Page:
Timothy Pilgrim, poet
High on Adventure's Poet Laureate
Timothy Pilgrim


By Timothy Pilgrim

Books on the way out
(with a nod to Glen Larum)

“My life is all I’ve got.”
    —Richard Hugo in The Triggering Town
Sun on horizon, you read an ending
like Milton’s — gone to blindness,
looking for light. It’s time to flee,

drive highways west — feedlots,
cattle queued, barns, hay
freshly mown, slaughterhouse below.
Finally one runway, control tower
rising like a phoenix from fields,
promising hope, rest not far away.
You wend to town, cruise Main,
pass bars, one lonely church,
ancient stores late in rot.
A pickup rolls by, gun rack full,
pit-bull growling in back, seat-belt
painted on the driver’s shirt

to fool john law. Hotel flies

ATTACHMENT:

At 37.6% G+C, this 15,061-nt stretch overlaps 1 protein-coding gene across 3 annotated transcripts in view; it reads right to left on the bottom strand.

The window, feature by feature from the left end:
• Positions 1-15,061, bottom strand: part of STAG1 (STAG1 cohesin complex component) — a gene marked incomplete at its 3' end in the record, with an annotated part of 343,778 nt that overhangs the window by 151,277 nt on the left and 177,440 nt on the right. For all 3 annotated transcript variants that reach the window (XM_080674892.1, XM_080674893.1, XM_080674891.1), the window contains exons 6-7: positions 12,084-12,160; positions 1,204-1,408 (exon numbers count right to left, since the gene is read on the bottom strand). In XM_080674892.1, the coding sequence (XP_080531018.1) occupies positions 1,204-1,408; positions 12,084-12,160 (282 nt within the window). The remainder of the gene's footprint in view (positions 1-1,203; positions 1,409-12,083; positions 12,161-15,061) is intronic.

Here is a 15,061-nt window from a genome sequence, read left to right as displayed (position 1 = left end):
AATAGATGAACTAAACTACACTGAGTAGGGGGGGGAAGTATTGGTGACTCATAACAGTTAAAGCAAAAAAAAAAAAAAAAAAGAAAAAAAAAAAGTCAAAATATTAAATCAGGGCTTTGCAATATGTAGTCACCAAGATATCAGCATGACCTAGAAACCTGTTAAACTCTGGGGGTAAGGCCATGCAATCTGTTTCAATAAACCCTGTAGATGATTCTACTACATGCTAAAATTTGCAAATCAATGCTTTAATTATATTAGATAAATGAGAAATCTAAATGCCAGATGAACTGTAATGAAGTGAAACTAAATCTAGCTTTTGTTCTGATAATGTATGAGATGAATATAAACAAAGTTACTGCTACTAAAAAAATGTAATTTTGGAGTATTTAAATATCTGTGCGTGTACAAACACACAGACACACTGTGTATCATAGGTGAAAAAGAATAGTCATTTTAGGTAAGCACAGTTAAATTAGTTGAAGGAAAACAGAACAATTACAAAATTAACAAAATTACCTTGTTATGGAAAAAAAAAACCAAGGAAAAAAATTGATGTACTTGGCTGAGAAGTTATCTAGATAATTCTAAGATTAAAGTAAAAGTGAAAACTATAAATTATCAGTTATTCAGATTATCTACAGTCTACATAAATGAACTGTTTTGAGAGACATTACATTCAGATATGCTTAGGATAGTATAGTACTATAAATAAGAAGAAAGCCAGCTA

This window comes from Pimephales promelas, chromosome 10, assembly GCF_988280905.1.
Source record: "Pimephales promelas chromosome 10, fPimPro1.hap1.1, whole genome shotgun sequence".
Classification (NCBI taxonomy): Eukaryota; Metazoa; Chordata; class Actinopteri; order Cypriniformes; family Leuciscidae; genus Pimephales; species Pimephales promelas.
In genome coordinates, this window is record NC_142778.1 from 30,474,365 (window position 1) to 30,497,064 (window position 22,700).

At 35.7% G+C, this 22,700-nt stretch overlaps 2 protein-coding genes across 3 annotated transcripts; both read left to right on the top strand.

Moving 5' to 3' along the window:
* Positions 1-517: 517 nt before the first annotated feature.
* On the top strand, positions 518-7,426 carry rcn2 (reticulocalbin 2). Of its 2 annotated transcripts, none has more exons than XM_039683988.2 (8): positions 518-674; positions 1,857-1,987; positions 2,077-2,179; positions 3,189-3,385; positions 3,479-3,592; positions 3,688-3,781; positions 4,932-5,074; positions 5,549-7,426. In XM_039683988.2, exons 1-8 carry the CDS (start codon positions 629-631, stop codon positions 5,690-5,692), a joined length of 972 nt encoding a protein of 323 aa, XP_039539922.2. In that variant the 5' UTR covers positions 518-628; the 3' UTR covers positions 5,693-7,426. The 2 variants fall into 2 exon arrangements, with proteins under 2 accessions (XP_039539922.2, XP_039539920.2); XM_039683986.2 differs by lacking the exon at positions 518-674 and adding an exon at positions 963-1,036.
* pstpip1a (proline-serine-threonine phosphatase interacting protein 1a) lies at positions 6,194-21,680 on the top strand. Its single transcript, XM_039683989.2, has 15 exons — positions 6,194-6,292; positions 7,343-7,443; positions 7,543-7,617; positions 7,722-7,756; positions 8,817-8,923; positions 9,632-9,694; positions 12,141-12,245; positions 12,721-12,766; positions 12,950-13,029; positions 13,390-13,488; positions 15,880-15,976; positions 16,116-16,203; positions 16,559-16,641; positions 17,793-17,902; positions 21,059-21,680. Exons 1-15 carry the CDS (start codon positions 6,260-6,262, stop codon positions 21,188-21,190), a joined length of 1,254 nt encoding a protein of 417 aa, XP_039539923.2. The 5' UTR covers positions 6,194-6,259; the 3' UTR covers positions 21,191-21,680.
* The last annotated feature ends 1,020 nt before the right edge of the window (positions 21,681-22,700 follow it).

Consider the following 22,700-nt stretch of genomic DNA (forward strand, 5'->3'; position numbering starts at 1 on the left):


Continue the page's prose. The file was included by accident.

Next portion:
a huge flag. You stay quiet,
wish your belt would hide iPad

tucked in your pants, deep.
Too tired to sleep, wi-fi coming
next year, you walk the street,

search for books — Hemingway,
Paradise Regained, Silko, Alexie,
Lycidas, anything in ink. 
Night brings black, town cafe,
muddy coffee, charred steak, 
burnt toast — wheat, not white.
The grizzled cook serves a smile,
says bookstore’s at the airport,
past security, on the right.

(published by Tipton Poetry Journal)

Wyoming road and sky
copyrighted Timothy Pilgrim photo: Wyoming road sky








  Timothy Pilgrim, a native of Montana and retired university journalism professor living in Bellingham, Wash., is a Pacific Northwest poet and 2018 Pushcart Prize nominee. His poems have been accepted more than 500 times by journals such as Toasted Cheese, Mad Swirl, Cirque, Santa Ana River Review, Windsor Review, Hobart, Otoliths and Prole Press in the U.S. Canada, Australia and the United Kingdom. He is the author of Mapping water and Seduced by metaphor: Timothy Pilgrim collected published poems, which the back cover calls “a 10 on any Richter imagination scale.”